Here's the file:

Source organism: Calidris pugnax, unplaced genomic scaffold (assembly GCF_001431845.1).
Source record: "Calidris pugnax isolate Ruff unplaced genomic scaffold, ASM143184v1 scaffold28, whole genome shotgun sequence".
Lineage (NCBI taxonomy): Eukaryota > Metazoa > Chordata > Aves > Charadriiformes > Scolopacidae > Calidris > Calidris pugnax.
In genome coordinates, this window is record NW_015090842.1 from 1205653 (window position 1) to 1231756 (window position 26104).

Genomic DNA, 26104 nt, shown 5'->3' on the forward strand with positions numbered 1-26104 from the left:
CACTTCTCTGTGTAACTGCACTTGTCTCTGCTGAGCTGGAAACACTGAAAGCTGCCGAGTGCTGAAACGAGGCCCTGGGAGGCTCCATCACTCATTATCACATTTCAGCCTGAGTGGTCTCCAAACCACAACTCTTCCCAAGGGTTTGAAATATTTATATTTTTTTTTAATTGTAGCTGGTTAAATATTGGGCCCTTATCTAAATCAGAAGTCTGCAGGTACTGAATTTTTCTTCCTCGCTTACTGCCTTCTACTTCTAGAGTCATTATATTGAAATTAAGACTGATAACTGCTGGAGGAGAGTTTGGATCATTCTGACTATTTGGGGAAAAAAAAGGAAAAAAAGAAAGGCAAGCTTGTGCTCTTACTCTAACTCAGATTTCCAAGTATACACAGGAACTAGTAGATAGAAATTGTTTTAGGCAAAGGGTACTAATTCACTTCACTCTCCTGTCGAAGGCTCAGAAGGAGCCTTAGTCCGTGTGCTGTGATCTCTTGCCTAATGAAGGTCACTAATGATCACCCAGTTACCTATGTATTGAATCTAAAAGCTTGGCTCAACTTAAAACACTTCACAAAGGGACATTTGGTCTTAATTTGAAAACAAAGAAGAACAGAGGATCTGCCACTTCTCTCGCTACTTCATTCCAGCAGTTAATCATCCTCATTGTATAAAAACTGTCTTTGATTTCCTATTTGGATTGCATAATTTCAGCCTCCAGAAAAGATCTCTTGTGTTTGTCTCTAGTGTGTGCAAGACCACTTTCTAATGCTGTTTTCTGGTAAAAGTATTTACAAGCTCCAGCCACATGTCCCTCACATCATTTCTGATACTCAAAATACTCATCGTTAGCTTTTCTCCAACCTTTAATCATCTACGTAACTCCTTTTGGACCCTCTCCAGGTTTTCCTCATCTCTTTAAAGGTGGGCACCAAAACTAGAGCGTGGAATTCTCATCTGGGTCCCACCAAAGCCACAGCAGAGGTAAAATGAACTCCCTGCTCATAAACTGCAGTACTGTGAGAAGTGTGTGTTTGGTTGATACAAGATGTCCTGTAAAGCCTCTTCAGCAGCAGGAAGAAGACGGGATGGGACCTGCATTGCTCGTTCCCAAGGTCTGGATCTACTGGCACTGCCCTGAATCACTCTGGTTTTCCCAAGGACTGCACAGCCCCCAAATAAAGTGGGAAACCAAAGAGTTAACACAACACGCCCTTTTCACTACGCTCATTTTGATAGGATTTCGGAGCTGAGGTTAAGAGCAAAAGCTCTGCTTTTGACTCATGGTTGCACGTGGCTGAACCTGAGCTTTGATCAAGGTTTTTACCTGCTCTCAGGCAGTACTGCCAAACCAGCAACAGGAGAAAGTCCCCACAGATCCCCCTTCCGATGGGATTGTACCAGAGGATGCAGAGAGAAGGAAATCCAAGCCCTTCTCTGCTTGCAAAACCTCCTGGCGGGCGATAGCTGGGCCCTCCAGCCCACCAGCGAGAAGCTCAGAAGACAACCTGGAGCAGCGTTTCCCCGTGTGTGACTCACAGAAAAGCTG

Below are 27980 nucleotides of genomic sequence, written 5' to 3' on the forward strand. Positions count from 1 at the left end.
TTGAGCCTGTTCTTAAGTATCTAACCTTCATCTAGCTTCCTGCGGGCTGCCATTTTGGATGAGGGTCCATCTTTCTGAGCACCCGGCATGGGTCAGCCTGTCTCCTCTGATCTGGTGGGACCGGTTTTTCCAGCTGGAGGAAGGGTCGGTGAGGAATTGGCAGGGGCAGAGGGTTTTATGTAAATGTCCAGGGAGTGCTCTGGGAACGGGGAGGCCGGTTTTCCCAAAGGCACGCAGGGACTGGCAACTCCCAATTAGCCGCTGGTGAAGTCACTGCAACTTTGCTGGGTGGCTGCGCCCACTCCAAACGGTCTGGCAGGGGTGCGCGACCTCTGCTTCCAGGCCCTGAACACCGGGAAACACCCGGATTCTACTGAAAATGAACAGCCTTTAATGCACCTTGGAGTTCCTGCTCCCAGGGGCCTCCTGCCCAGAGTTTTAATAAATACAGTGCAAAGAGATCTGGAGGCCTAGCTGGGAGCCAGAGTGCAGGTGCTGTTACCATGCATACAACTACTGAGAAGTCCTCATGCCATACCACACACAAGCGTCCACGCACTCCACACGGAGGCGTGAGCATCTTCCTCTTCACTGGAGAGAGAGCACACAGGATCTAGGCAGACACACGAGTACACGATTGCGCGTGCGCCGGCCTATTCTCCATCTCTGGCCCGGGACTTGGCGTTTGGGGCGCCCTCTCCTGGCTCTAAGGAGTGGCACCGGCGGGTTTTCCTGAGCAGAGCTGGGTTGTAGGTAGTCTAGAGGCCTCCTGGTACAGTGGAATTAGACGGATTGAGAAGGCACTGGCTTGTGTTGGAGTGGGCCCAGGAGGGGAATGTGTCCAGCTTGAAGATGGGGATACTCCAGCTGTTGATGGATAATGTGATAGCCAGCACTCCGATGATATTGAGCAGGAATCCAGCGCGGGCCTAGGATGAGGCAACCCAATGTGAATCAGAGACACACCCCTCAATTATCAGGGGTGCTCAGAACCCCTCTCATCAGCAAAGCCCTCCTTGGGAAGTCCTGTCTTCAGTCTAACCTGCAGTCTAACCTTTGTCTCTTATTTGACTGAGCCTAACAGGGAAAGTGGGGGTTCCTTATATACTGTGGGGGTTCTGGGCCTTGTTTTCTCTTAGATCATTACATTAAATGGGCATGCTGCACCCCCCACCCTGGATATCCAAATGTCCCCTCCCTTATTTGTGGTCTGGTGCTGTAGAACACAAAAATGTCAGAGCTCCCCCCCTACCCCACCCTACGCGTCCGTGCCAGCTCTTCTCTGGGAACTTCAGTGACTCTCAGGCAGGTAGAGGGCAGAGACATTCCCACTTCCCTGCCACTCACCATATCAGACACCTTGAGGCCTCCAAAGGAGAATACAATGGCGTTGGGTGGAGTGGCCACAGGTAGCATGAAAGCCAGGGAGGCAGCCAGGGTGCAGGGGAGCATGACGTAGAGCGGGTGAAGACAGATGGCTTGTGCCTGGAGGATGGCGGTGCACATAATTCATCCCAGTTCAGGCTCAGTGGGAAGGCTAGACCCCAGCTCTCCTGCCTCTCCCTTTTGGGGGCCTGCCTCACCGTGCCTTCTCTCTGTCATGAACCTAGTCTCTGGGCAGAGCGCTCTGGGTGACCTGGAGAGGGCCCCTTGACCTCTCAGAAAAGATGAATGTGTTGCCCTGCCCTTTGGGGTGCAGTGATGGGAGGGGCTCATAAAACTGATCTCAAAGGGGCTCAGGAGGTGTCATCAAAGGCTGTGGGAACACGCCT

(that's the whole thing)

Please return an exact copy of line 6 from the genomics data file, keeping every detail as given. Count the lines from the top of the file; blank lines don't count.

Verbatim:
CACTTCTCTGTGTAACTGCACTTGTCTCTGCTGAGCTGGAAACACTGAAAGCTGCCGAGTGCTGAAACGAGGCCCTGGGAGGCTCCATCACTCATTATCACATTTCAGCCTGAGTGGTCTCCAAACCACAACTCTTCCCAAGGGTTTGAAATATTTATATTTTTTTTTAATTGTAGCTGGTTAAATATTGGGCCCTTATCTAAATCAGAAGTCTGCAGGTACTGAATTTTTCTTCCTCGCTTACTGCCTTCTACTTCTAGAGTCATTATATTGAAATTAAGACTGATAACTGCTGGAGGAGAGTTTGGATCATTCTGACTATTTGGGGAAAAAAAAGGAAAAAAAGAAAGGCAAGCTTGTGCTCTTACTCTAACTCAGATTTCCAAGTATACACAGGAACTAGTAGATAGAAATTGTTTTAGGCAAAGGGTACTAATTCACTTCACTCTCCTGTCGAAGGCTCAGAAGGAGCCTTAGTCCGTGTGCTGTGATCTCTTGCCTAATGAAGGTCACTAATGATCACCCAGTTACCTATGTATTGAATCTAAAAGCTTGGCTCAACTTAAAACACTTCACAAAGGGACATTTGGTCTTAATTTGAAAACAAAGAAGAACAGAGGATCTGCCACTTCTCTCGCTACTTCATTCCAGCAGTTAATCATCCTCATTGTATAAAAACTGTCTTTGATTTCCTATTTGGATTGCATAATTTCAGCCTCCAGAAAAGATCTCTTGTGTTTGTCTCTAGTGTGTGCAAGACCACTTTCTAATGCTGTTTTCTGGTAAAAGTATTTACAAGCTCCAGCCACATGTCCCTCACATCATTTCTGATACTCAAAATACTCATCGTTAGCTTTTCTCCAACCTTTAATCATCTACGTAACTCCTTTTGGACCCTCTCCAGGTTTTCCTCATCTCTTTAAAGGTGGGCACCAAAACTAGAGCGTGGAATTCTCATCTGGGTCCCACCAAAGCCACAGCAGAGGTAAAATGAACTCCCTGCTCATAAACTGCAGTACTGTGAGAAGTGTGTGTTTGGTTGATACAAGATGTCCTGTAAAGCCTCTTCAGCAGCAGGAAGAAGACGGGATGGGACCTGCATTGCTCGTTCCCAAGGTCTGGATCTACTGGCACTGCCCTGAATCACTCTGGTTTTCCCAAGGACTGCACAGCCCCCAAATAAAGTGGGAAACCAAAGAGTTAACACAACACGCCCTTTTCACTACGCTCATTTTGATAGGATTTCGGAGCTGAGGTTAAGAGCAAAAGCTCTGCTTTTGACTCATGGTTGCACGTGGCTGAACCTGAGCTTTGATCAAGGTTTTTACCTGCTCTCAGGCAGTACTGCCAAACCAGCAACAGGAGAAAGTCCCCACAGATCCCCCTTCCGATGGGATTGTACCAGAGGATGCAGAGAGAAGGAAATCCAAGCCCTTCTCTGCTTGCAAAACCTCCTGGCGGGCGATAGCTGGGCCCTCCAGCCCACCAGCGAGAAGCTCAGAAGACAACCTGGAGCAGCGTTTCCCCGTGTGTGACTCACAGAAAAGCTG